The (North) American Dream
March 26, 2017
Those who know me know that I have a soft spot for Canada and its emphasis on acceptance of diversity in all its forms. Which is why, when I think of Canadian “comfort food,” the first thing that usually comes to mind is poutine – basically a hug in food form. Rich, easy to make, and coated in a delicious, warm gravy, poutine is an ideal food for days when it’s cold outside and you’re looking for something to “hit the spot,” but not weigh you down or take up your entire day. Even better, it has two of nature’s (and Canada’s) most perfect foods included in it, should you choose to add them – maple syrup and crispy, smoky bacon.
Poutine itself has somewhat of an immigrant past. According to legend, the dish was created by accident in Quebec in the 1950s and eventually made its way throughout Canada and down to the northern portion of the United States, ultimately establishing itself as being synonymous with Canadian comfort food. Today, like many Canadians, poutine can be found in countries around the world, adapted slightly to reflect local flavours, but still no less Canadian.
One of the many nice things about poutine is that, regardless of your skill level in the kitchen, this tasty treat requires very little effort to make and is really quite versatile, so you can experiment with different types of potatoes and toppings to see what you like (or if you like toppings at all). Just don’t forget the gravy and cheese curds. My favourite way to make poutine is to dress it up a little and add a maple-syrup enhanced gravy and crispy bacon to the fries. Because it’s not always as easy to find cheese curds where I live, sometimes I like to substitute them for bits of fresh, torn mozzarella, which lightens things up a little and melts nicely as all of the ingredients mix together. Of course, there’s nothing wrong with just tossing some fries with a little gravy and some cheese curds or mozzarella scattered on top, either.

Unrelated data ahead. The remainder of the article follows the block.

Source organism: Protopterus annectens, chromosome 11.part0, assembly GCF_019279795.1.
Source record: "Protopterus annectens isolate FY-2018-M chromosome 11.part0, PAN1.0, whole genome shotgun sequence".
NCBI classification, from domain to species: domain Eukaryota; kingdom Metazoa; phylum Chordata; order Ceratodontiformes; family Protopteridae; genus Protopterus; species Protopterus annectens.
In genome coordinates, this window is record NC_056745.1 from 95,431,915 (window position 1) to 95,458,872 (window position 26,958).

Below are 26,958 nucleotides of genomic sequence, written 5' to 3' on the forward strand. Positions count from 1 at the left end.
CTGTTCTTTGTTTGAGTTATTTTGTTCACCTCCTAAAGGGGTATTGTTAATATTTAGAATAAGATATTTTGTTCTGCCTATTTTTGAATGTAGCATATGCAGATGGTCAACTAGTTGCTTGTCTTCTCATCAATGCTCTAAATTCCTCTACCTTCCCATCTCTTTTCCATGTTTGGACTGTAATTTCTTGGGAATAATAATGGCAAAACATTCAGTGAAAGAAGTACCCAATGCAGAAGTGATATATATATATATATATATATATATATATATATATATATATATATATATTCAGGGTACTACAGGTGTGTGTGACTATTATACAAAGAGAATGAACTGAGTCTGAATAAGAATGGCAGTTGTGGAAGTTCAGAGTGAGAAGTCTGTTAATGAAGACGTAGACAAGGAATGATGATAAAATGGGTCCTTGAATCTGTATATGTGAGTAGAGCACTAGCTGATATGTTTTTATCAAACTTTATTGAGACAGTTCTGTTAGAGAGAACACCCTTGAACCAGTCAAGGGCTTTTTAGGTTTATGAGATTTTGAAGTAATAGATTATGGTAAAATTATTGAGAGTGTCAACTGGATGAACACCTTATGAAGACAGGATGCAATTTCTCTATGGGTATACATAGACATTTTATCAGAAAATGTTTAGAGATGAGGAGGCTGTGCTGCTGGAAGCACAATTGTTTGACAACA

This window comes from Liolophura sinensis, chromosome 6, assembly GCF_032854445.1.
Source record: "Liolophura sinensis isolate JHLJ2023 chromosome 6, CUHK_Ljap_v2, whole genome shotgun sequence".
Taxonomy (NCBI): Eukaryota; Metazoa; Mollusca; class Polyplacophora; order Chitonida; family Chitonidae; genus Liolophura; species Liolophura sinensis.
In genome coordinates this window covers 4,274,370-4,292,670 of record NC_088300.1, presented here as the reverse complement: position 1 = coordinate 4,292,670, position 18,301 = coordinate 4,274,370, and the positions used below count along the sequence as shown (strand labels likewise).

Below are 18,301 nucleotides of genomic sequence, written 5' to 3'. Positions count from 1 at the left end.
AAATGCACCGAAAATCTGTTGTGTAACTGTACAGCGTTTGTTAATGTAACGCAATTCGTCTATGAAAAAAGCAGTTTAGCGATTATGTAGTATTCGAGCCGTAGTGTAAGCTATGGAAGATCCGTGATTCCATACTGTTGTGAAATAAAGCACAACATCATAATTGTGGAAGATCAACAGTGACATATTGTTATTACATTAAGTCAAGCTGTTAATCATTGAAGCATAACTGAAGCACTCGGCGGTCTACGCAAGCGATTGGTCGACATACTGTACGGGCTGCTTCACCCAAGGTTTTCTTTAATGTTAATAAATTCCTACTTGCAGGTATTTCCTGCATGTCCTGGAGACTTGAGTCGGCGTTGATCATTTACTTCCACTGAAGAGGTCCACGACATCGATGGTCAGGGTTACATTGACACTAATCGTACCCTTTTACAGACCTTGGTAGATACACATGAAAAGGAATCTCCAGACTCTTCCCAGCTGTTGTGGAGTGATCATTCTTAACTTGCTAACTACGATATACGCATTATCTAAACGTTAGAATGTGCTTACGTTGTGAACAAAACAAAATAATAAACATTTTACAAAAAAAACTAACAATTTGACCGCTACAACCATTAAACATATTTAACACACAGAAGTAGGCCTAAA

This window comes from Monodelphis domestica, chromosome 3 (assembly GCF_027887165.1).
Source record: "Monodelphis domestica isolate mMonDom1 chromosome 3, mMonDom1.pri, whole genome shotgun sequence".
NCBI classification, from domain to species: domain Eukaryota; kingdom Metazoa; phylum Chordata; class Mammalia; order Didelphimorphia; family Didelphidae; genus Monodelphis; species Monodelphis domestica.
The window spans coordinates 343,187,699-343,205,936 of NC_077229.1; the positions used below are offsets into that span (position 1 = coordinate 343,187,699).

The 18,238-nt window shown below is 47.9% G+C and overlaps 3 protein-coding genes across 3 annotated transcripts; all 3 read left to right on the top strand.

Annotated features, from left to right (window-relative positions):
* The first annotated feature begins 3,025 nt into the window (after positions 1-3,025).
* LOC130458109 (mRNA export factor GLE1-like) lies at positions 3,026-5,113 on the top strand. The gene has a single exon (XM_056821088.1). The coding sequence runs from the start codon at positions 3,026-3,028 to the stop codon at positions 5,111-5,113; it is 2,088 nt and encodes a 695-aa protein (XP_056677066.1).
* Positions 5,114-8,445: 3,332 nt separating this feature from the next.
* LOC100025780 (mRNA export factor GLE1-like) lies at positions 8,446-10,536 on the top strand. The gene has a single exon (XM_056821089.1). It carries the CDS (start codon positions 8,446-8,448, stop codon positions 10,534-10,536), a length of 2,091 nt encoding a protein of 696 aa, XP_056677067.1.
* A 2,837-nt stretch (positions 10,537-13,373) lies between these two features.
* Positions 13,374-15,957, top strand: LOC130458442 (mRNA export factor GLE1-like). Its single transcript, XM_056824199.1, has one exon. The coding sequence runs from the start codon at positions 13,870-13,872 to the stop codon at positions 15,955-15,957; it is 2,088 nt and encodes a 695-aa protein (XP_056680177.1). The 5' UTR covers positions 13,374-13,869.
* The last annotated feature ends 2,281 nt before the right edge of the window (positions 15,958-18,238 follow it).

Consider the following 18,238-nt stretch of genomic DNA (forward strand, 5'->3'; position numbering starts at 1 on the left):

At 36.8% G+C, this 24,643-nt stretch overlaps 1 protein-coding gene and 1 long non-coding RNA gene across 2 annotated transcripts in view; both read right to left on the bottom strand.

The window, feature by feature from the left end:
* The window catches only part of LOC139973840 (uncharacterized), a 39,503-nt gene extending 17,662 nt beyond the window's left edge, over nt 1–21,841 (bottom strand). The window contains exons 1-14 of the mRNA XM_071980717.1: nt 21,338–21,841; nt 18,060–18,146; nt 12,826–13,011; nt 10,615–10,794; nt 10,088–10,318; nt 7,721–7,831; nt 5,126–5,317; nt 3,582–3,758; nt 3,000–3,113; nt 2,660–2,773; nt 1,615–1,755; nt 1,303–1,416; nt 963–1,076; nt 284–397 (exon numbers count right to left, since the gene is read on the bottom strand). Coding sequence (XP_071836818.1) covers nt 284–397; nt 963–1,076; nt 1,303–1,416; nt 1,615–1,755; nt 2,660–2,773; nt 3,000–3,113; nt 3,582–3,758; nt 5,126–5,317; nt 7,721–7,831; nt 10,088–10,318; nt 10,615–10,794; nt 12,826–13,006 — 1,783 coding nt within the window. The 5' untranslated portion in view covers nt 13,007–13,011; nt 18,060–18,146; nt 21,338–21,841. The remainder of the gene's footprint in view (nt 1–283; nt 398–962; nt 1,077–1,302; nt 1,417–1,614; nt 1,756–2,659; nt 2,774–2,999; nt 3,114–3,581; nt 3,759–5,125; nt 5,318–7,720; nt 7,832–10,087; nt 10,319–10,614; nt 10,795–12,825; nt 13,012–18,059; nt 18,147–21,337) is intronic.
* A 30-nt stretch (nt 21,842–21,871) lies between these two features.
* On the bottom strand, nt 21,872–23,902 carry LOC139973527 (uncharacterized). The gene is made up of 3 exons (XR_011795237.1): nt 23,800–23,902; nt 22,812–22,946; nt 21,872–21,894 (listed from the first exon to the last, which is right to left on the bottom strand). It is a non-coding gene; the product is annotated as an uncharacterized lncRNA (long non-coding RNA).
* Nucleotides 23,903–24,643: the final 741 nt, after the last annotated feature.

So… how do you make Maple Bacon Poutine? In the spirit of keeping things simple, I like to use frozen French fries and bake them in the oven; if you’re a poutine purist, you’ll want to make sure your fries are deep-fried. You’ll also need the following (this recipe serves 4):
For the Poutine
- 1 1/2 tbsp. maple syrup
- 2 tbsp. all-purpose flour
- 1 lb. bacon
- 1 cup cheese curds/mozzarella chunks, torn into small bits
- 1 bag frozen, straight-cut French fries (if making deep-fried, use 3-4 medium-sized potatoes, soaked in cold water for approx. 1 hour)
For the Gravy
- 3 cups cream
- 1 1/4 cups whole milk
- 2 1/3 cups chicken stock
- 2 tsp. Dijon mustard
- 2 tsp. coarse-ground mustard
- 3/4 tsp. ground cayenne pepper
- Salt and pepper (to taste)
Preheat oven to 400°F. Line a baking tray with parchment paper and place the raw bacon, spaced evenly apart, on the parchment paper. Bake 30-35 minutes or until crispy.
Set aside to let cool.
While the bacon is cooling, spread the frozen fries out evenly on a separate baking sheet and bake according to the instructions on the package. If making deep-fried French fries, dry the potatoes off to remove any excess moisture. Cut the potatoes into 1/2 inch-thick sticks, then fry in 300°F oil for 5-8 minutes, or until golden brown.
In a medium pot, add together Dijon and coarse-ground mustards, cayenne pepper, chicken stock, milk, and cream and cook, on medium-high heat, until mixture has begun to boil, stirring frequently to make sure the milk and cream do not scald. Add flour, maple syrup, and salt and pepper (to taste – start out with 1/2 tsp. of each) to mixture and continue stirring every 5-10 minutes to make sure mixture does not overboil or scald; reduce temperature to medium-low heat and cook until mixture has reduced by half and thickened. Set aside.
Once the fries have finished baking and are a golden brown colour, salt lightly and let cool briefly. Dice bacon into small to medium-sized pieces. Add fries to bowl, coat with gravy, and top with bacon and mozzarella bits. Enjoy!
Fun fact: The University of Victoria in British Columbia offers a course called “The Science of Batman.” Canada also has a special quarter with a glow-in-the-dark dinosaur on it.